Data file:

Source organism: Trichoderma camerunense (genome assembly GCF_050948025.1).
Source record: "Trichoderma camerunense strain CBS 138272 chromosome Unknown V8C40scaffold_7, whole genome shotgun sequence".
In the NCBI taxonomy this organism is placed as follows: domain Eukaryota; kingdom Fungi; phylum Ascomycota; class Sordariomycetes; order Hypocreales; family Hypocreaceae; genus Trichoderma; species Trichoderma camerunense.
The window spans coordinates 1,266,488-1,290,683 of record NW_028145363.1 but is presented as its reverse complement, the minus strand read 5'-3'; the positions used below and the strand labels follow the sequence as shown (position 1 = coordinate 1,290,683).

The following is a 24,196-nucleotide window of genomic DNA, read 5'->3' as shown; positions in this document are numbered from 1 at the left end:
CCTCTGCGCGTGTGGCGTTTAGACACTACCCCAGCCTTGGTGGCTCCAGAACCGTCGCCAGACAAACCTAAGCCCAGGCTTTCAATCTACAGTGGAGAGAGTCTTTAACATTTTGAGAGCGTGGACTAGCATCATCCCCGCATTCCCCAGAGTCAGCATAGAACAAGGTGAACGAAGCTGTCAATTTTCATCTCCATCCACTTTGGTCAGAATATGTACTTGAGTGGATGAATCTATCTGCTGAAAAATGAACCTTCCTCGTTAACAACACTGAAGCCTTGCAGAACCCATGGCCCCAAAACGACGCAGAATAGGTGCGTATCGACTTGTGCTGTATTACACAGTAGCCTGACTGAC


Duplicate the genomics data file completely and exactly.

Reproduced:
Source organism: Trichoderma camerunense (genome assembly GCF_050948025.1).
Source record: "Trichoderma camerunense strain CBS 138272 chromosome Unknown V8C40scaffold_7, whole genome shotgun sequence".
In the NCBI taxonomy this organism is placed as follows: domain Eukaryota; kingdom Fungi; phylum Ascomycota; class Sordariomycetes; order Hypocreales; family Hypocreaceae; genus Trichoderma; species Trichoderma camerunense.
The window spans coordinates 1,266,488-1,290,683 of record NW_028145363.1 but is presented as its reverse complement, the minus strand read 5'-3'; the positions used below and the strand labels follow the sequence as shown (position 1 = coordinate 1,290,683).

The following is a 24,196-nucleotide window of genomic DNA, read 5'->3' as shown; positions in this document are numbered from 1 at the left end:
CCTCTGCGCGTGTGGCGTTTAGACACTACCCCAGCCTTGGTGGCTCCAGAACCGTCGCCAGACAAACCTAAGCCCAGGCTTTCAATCTACAGTGGAGAGAGTCTTTAACATTTTGAGAGCGTGGACTAGCATCATCCCCGCATTCCCCAGAGTCAGCATAGAACAAGGTGAACGAAGCTGTCAATTTTCATCTCCATCCACTTTGGTCAGAATATGTACTTGAGTGGATGAATCTATCTGCTGAAAAATGAACCTTCCTCGTTAACAACACTGAAGCCTTGCAGAACCCATGGCCCCAAAACGACGCAGAATAGGTGCGTATCGACTTGTGCTGTATTACACAGTAGCCTGACTGAC